On May 10, 2016, the First Department issued a decision in Anderson & Anderson LLP v. North American Foreign Trading Corp., 2016 NY Slip Op. 03669, unanimously affirming a decision by Justice Bransten of the New York County Commercial Division disqualifying plaintiffs’ counsel and his firm under the attorney-client and attorney-witness rules.
Plaintiffs’ counsel David Buxbaum, and his firm, Anderson & Anderson LLP, along with several Chinese law firms, had represented the defendant (“NAFT”) in proceedings in China to enforce a New York arbitration award, and in the current action plaintiffs are demanding a contingency fee based upon that representation. NAFT moved to disqualify when it learned that Anderson & Anderson LLP (the plaintiffs’ law firm) and Anderson & Anderson LLP Guangzhou (the named plaintiff) were different legal entities, meaning that Anderson & Anderson LLP was not appearing pro se through one of its partners. Justice Bransten granted the disqualification motion, which we discussed on here at the time.
The Appellate Division focused on Justice Bransten’s former-client rule analysis, holding that “the former representation (enforcement of defendant’s arbitral award against a nonparty in China) and the present litigation (plaintiffs’ entitlement to fees for the work done in China) are substantially related.”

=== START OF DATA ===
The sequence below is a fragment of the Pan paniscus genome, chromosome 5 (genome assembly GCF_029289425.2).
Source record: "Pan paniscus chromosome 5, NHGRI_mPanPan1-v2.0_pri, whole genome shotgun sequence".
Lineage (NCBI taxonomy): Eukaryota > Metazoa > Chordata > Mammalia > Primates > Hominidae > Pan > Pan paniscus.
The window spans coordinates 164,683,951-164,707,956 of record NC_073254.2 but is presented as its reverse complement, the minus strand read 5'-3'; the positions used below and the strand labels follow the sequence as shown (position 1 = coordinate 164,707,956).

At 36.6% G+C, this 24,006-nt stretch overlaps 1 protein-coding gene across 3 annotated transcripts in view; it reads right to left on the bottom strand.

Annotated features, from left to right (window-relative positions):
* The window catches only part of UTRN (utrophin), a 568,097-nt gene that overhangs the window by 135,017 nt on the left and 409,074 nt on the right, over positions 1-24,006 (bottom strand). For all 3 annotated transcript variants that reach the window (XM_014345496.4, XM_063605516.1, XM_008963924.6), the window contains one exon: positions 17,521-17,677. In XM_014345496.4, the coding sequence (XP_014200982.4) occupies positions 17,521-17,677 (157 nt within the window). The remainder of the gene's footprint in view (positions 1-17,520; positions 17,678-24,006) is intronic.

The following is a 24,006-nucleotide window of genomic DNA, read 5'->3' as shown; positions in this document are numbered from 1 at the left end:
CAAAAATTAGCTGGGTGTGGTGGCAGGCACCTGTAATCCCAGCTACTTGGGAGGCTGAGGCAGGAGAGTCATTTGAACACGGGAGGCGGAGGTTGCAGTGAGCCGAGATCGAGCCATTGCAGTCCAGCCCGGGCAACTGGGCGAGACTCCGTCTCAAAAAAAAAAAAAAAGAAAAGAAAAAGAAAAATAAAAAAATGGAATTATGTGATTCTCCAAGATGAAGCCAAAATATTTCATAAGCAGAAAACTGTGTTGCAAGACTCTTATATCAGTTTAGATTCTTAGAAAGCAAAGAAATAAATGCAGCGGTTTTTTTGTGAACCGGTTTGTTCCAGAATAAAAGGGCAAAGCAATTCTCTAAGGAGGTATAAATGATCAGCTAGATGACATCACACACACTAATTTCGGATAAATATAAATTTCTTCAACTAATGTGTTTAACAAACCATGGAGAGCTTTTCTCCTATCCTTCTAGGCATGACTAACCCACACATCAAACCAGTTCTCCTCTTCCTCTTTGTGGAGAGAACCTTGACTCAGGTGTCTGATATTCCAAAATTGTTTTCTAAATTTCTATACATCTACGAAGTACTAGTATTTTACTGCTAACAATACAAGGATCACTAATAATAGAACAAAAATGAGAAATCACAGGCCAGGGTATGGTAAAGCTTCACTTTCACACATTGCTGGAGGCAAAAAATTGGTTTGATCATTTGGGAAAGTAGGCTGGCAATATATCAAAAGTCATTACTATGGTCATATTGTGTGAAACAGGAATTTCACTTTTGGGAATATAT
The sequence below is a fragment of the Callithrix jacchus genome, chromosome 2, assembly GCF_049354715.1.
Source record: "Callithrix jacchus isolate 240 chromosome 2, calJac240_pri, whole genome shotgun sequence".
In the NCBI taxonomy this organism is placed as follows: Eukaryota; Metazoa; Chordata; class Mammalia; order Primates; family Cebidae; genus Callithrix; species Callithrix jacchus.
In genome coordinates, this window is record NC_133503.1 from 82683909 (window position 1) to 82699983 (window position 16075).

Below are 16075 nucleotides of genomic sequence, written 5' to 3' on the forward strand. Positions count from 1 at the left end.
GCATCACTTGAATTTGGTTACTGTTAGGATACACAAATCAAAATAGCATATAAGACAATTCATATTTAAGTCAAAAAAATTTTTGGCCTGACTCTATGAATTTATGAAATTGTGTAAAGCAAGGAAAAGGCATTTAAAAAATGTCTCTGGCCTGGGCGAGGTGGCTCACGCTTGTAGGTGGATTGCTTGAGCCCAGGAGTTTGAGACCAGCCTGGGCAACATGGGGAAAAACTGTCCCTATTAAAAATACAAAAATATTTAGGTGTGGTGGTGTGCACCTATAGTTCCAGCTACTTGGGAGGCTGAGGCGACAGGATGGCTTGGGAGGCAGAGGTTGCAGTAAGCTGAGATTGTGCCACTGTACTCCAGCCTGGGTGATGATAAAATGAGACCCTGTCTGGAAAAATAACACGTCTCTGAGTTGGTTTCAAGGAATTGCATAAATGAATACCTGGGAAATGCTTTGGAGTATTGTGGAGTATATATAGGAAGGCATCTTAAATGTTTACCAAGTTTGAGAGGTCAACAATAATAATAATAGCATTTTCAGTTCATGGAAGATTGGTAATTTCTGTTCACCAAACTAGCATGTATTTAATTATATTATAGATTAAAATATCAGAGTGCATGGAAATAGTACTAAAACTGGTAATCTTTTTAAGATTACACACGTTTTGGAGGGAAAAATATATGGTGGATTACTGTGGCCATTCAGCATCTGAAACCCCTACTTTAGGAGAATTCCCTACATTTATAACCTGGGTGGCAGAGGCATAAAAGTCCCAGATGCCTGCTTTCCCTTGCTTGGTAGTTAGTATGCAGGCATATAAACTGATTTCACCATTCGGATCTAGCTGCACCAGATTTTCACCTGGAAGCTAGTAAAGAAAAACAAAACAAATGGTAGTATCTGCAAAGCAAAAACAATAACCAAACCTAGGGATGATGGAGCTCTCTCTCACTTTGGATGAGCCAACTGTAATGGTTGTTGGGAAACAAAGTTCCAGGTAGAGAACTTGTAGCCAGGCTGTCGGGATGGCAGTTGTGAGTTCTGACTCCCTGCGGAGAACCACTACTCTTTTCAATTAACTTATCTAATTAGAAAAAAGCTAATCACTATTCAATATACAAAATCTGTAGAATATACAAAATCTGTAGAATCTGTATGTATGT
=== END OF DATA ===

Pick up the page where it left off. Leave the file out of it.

The Appellate Division also upheld Justice Bransten’s determination that the motion to disqualify was timely despite the fact that Buxbaum had been representing plaintiffs for several years:
Defendant submitted affirmations—which were not rebutted by plaintiffs on the relevant motion—saying it believed that ‘Anderson & Anderson LLP’ and ‘Anderson & Anderson LLP Guangzhou’ were the same until plaintiffs’ brief on their summary judgment motion, which clarified that the two were separate legal entities. After defendant realized that Anderson & Anderson LLP Guangzhou was not acting pro se, it moved to disqualify Anderson & Anderson LLP and Buxbaum (the Anderson attorney handling the instant case for plaintiffs). Because defendant acted promptly after the facts changed, the branch of its motion based on [the former-client rule] is timely. The branch of its motion based on [the attorney-witness rule] is not subject to laches.
(Internal citations omitted) (emphasis added).
This decision is of interest because it reaffirms that late attorney disqualification motions can be justified under the right circumstances—so long as you move as soon as you become aware that the facts have changed.
NOTE: The author of this post (and Schlam Stone & Dolan LLP) represents NAFT before the Supreme Court and on this appeal.